Microsoft discusses the security requirements and changes coming to the newest version of its Windows operating system.
October 4, 2021
4 Min Read
Microsoft today announced the official release of Windows 11 for compatible machines around the world, starting Oct. 5. But those who want to upgrade will need to ensure their computers meet a long list of security and system requirements.
The system requirements for Windows 11 include a 1GHz or faster dual-core "compatible" 64-bit process or system-on-a-chip (SoC), 4GB of RAM, at least 64GB of storage, UEFI Secure Boot enabled, and Trusted Platform Module (TPM) version 2.0, among other requirements. Those unsure whether their device is compatible can verify using Microsoft's PC Health Check app.
This is important to note because the long list of requirements, while a plus for security, might mean a lot of people don't have the required hardware for the new OS and will need to wait until their next PC to upgrade. Microsoft in 2019 debuted Secured-Core PCs, which were built to have a defense-in-depth approach to system security but which still aren't widely adopted. Microsoft said the vendor and its partners now "have more than 100 devices in market from more than 11 OEMs, and the devices are 60% more resilient to malware than traditional PCs."
Microsoft says the new hardware security requirements for Windows 11 are meant to create a foundation that's more resilient against cyberattacks. This version of Windows requires hardware that enables additional protection such as Windows Hello, Device Encryption, virtualization-based security (VBS), hypervisor-protected code integrity, and Secure Boot. VBS and Secure Boot are built in and enabled by default on new CPUs, security officials note in a blog post on the rollout.
Enabling security by default was a priority for Windows 11, says David Weston, Microsoft's director of OS and enterprise security. Many of the Windows 11 baseline security features are available in Windows 10; the focus has been making them ready to be available by default.
"There's obviously been a lot of discussion about Windows 11 having a higher security bar from a hardware perspective, and we're putting that to good use by introducing more defaults than Windows 10 or its predecessors had," Weston says.
The focus on security by default partly stems from Microsoft's annual Security Signals report, which found more than 80% of vice presidents and above report they've experienced a hardware attack in the last two years, but 29% of budgets are allocated to protect firmware. This year, the report found 80% believe software alone doesn't offer sufficient protection.
"Detection is working [and] we're seeing more, we just don't have enough folks, and we just don't have enough time, to go through all those detections," says Weston of the challenges that businesses face. "So we want things like hardware to stop more things before they become detections and sort of reduce that funnel." With more security enabled by default, he believes there will be less to configure and less complexity in deployment for IT and security teams.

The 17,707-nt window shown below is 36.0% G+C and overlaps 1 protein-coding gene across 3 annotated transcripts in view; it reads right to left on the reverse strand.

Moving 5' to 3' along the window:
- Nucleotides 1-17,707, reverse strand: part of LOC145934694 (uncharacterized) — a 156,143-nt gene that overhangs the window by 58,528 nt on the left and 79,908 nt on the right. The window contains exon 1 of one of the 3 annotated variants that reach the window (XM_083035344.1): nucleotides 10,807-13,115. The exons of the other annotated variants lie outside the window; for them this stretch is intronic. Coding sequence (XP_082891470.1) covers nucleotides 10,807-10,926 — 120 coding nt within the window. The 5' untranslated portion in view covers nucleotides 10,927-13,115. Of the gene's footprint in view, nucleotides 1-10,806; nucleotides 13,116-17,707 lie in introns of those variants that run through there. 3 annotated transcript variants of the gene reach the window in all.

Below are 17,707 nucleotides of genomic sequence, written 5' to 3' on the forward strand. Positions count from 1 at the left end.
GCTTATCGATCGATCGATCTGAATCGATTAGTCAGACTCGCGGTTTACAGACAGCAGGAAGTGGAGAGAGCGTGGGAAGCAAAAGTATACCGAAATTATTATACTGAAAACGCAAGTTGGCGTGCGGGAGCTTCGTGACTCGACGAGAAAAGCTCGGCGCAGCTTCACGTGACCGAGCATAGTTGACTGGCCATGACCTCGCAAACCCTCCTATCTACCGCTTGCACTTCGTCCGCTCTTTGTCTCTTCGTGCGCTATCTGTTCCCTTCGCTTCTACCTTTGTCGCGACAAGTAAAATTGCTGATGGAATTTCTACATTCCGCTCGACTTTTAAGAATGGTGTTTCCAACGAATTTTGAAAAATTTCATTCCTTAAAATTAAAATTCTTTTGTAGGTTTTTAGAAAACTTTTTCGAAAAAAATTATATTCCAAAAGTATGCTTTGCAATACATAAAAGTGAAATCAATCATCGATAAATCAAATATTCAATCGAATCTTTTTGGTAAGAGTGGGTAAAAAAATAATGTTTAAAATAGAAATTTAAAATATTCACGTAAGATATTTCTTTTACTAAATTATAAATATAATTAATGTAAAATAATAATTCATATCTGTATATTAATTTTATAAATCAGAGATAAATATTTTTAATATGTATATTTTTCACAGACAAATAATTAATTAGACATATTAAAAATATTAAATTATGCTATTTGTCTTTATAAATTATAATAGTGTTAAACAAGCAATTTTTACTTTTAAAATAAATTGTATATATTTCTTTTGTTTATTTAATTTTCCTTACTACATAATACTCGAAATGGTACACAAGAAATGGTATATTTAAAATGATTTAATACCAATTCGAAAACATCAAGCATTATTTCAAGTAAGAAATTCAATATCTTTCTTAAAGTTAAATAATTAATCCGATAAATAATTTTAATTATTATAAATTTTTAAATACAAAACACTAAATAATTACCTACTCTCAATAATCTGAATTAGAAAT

Improving virtualization-based security performance, and making it more reliable, lets Windows 11 use technologies such as Microsoft Defender Application Guard to containerize apps that are frequently targeted, such as browsers and Office clients, he continues. With Application Guard, websites and Office files run in an isolated Hyper-V container so anything that happened in the container is isolated from the desktop OS. This virtualization-based technology is also used in other Windows security features, including Credential Guard and Hypervisor Code Integrity.
For IT and security teams gearing up for an enterprise rollout, Weston advises using the same advice that applies to other major upgrades.
"All of those basic fundamentals still hold true: Have a solid backup plan, have a tiered rollout where you can make sure things are going well and roll it back if there are some unforeseen issues," he says, noting that "every environment is slightly different; their risk tolerance is slightly different."
He also encourages ensuring security tools are ready to work on the new OS. While Microsoft works with major vendors to ensure compatibility, individual businesses should double-check their endpoint detection agents, vulnerability scanners, and other tools work as expected.
For organizations that aren't ready to make the switch, there is time. Windows 10, which has the same baseline security features as Windows 11, will be supported through Oct. 14, 2025.
About the Author(s)
Former Senior Editor, Dark Reading
Kelly Sheridan was formerly a Staff Editor at Dark Reading, where she focused on cybersecurity news and analysis. She is a business technology journalist who previously reported for InformationWeek, where she covered Microsoft, and Insurance & Technology, where she covered financial services. Sheridan earned her BA in English at Villanova University. You can follow her on Twitter @kellymsheridan.
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